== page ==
Despite their reputation as lottery-bound former knuckleheads, the Washington Wizards are actually a very formidable defensive team – ranking sixth out of 30 NBA teams in defensive efficiency entering Friday night. And despite his reputation as an all-around offensive marvel, Brooklyn Nets point guard Deron Williams entered Friday shooting right around the league average on three-pointers, the first time he’s hit that mark since the 2009-10 season.
This is why it was remarkable to watch Deron hit the mark, over and over again, from three-point land on Friday night. Williams broke the NBA’s record for most three-pointers in a half with nine, missing just two times as he led his Nets to a blowout lead over Washington that it would not relinquish. Williams and the Nets held on to beat Washington by a 95-78 score, and though D-Will fell short of the all time NBA record of 12 three-pointers in a contest (held by Kobe Bryant and Donyell Marshall), he still notched 11 of those bombs in almost 38 minutes of play on 16 attempts, finishing with 42 points. Watch:
The previous mark for three-pointers nailed in a half, eight, was shared by Bryant, Tim Thomas, Michael Redd, Ray Allen, and Tracy McGrady – so it was nice of Williams to save a few trees when it came time every year for the NBA to print out its all-time record holders. Deron hit 12-16 shots overall in that first half, and probably would have had an easier time working toward Bryant and Marshall’s record of 12 had Washington not (smartly, if tediously) not attempted a hack-a-Reggie Evans strategy on the poor-shooting Brooklyn Nets forward.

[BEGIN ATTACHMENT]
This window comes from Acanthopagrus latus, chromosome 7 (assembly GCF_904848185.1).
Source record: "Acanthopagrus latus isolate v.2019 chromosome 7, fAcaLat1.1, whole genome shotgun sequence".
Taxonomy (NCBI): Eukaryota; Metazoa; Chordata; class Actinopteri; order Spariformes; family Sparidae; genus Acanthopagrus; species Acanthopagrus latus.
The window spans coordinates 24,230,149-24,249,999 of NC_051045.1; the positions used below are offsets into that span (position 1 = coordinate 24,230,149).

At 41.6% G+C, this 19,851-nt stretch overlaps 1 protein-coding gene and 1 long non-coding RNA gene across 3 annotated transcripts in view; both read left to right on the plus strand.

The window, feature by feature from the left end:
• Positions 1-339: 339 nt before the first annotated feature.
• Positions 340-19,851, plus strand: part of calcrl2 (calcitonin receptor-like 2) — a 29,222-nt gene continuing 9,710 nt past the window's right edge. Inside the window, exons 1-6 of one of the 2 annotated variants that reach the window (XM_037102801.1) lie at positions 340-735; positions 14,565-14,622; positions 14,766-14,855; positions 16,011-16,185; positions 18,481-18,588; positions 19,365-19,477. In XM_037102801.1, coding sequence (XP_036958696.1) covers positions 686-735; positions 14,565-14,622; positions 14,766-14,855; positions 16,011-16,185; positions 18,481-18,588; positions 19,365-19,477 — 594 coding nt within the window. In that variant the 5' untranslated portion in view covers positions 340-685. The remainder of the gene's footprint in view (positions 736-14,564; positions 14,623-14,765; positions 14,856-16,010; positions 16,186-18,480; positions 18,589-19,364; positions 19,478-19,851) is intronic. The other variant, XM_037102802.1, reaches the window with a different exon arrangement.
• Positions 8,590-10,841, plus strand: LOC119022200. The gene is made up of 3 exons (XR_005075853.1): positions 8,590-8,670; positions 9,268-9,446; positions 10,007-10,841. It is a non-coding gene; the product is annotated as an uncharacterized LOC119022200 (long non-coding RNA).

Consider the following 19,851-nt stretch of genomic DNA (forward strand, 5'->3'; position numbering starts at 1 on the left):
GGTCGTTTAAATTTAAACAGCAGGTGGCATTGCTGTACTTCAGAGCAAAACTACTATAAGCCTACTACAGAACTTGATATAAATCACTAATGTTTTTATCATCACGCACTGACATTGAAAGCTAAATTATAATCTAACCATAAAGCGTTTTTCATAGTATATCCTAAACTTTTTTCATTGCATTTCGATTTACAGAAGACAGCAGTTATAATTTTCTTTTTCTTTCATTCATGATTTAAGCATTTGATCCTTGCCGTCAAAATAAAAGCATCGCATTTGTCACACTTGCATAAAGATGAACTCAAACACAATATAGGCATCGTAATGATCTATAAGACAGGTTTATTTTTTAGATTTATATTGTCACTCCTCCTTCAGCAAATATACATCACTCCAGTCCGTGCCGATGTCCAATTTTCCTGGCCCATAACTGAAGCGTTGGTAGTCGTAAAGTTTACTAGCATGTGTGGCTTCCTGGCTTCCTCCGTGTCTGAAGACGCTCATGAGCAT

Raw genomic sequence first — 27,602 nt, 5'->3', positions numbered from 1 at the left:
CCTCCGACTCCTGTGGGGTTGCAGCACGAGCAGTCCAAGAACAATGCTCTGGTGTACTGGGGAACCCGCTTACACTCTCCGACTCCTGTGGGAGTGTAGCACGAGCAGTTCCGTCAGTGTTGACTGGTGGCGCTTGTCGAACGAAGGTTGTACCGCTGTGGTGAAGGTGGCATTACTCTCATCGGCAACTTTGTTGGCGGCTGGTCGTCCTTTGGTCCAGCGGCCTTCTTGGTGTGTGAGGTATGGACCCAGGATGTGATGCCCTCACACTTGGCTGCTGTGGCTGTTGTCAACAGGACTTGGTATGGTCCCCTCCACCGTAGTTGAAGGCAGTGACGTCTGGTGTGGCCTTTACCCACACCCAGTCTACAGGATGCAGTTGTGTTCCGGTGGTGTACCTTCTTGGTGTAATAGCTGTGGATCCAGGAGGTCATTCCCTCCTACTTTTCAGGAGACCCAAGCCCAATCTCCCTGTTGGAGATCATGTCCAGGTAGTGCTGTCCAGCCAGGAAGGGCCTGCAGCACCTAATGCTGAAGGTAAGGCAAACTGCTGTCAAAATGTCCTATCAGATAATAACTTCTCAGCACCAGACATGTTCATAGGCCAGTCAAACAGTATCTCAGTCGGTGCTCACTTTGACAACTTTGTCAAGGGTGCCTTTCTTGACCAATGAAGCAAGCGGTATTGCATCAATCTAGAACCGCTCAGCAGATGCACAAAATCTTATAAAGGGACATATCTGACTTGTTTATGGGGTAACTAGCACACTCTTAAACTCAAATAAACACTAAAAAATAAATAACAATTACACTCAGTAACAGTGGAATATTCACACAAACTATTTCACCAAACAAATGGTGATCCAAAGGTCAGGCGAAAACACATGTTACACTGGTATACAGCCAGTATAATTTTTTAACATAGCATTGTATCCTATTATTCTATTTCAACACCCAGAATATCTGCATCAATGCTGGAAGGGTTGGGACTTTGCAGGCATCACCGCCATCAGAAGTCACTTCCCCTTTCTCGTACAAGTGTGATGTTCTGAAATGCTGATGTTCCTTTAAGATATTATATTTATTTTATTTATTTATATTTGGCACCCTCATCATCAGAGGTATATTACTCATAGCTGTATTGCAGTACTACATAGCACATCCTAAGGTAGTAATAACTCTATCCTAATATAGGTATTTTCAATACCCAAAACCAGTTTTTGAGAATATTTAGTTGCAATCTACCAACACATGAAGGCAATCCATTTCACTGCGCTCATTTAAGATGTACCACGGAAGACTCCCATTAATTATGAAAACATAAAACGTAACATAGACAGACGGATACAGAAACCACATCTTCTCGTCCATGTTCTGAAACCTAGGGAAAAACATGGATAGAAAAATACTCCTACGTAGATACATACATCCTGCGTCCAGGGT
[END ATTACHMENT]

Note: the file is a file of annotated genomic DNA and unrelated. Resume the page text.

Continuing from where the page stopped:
Evans, a 50 percent free throw shooter entering the night, missed 11 of 16 freebies, but was given rapturous Brooklyn applause whenever one of his attempts went down. Applause that -- and even Williams admitted as much after the contest -- rivaled the noise made when Deron set his record in the first half.
The performance was a needed bit of good news for a Brooklyn Nets team struggling through what could be characterized as a disappointing first season in the city. The team’s home opener at the new Barclays Center was delayed after Hurricane Sandy devastated the east coast, the players were embarrassed in a Christmas Day blowout loss to the Boston Celtics, original coach Avery Johnson was let go soon after, and interim head coach P.J. Carlesimo has been given no indication as to his future, despite a 22-12 run following his move to the front of the coaching line.
On top of that, the team boasts one of the highest payrolls in the NBA for just the fourth-best record in the East, mostly filled with contracts (for Joe Johnson, Gerald Wallace, and the since-benched Kris Humphries) for players acquired to retain the interest of Deron Williams, who was an unrestricted free agent last July. Williams signed a maximum contract with the Nets as a result of those moves, but he didn’t even make the All-Star team in 2013; even on a depleted team with point guards Derrick Rose and Rajon Rondo missing the game due to injury.
Perhaps this is the turnaround. With this outburst, Williams is now up to a respectable 38.4 percent from behind the arc, and the team is now just 2.5 games in back of the ailing New York Knicks for the Atlantic Division lead. For Brooklyn fans that waited years for the Nets to cross the river and into the borough, all before sitting through 61 frustrating contests before tonight’s win, this was a welcome sight.
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